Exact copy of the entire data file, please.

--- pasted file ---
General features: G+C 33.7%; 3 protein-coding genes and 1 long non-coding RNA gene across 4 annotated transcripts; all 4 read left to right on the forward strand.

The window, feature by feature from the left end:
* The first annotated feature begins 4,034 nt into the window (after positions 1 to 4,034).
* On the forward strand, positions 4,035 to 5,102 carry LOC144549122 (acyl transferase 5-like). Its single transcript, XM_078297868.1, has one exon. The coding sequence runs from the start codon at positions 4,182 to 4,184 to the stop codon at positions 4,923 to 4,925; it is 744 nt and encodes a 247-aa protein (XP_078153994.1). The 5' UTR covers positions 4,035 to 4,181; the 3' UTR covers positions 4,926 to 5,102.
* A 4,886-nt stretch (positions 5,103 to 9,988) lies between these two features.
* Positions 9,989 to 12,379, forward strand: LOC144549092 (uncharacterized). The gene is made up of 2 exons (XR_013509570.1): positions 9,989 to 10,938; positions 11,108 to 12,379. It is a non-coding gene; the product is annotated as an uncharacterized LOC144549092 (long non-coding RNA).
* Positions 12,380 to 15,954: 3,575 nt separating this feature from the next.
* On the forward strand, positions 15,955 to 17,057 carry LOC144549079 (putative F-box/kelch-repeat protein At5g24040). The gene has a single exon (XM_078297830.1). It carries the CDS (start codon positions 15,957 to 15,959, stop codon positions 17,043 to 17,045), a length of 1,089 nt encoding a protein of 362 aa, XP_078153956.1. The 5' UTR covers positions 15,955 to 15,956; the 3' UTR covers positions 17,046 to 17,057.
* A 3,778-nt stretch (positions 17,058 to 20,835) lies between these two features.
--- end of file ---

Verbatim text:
General features: G+C 33.7%; 3 protein-coding genes and 1 long non-coding RNA gene across 4 annotated transcripts; all 4 read left to right on the forward strand.

The window, feature by feature from the left end:
* The first annotated feature begins 4,034 nt into the window (after positions 1 to 4,034).
* On the forward strand, positions 4,035 to 5,102 carry LOC144549122 (acyl transferase 5-like). Its single transcript, XM_078297868.1, has one exon. The coding sequence runs from the start codon at positions 4,182 to 4,184 to the stop codon at positions 4,923 to 4,925; it is 744 nt and encodes a 247-aa protein (XP_078153994.1). The 5' UTR covers positions 4,035 to 4,181; the 3' UTR covers positions 4,926 to 5,102.
* A 4,886-nt stretch (positions 5,103 to 9,988) lies between these two features.
* Positions 9,989 to 12,379, forward strand: LOC144549092 (uncharacterized). The gene is made up of 2 exons (XR_013509570.1): positions 9,989 to 10,938; positions 11,108 to 12,379. It is a non-coding gene; the product is annotated as an uncharacterized LOC144549092 (long non-coding RNA).
* Positions 12,380 to 15,954: 3,575 nt separating this feature from the next.
* On the forward strand, positions 15,955 to 17,057 carry LOC144549079 (putative F-box/kelch-repeat protein At5g24040). The gene has a single exon (XM_078297830.1). It carries the CDS (start codon positions 15,957 to 15,959, stop codon positions 17,043 to 17,045), a length of 1,089 nt encoding a protein of 362 aa, XP_078153956.1. The 5' UTR covers positions 15,955 to 15,956; the 3' UTR covers positions 17,046 to 17,057.
* A 3,778-nt stretch (positions 17,058 to 20,835) lies between these two features.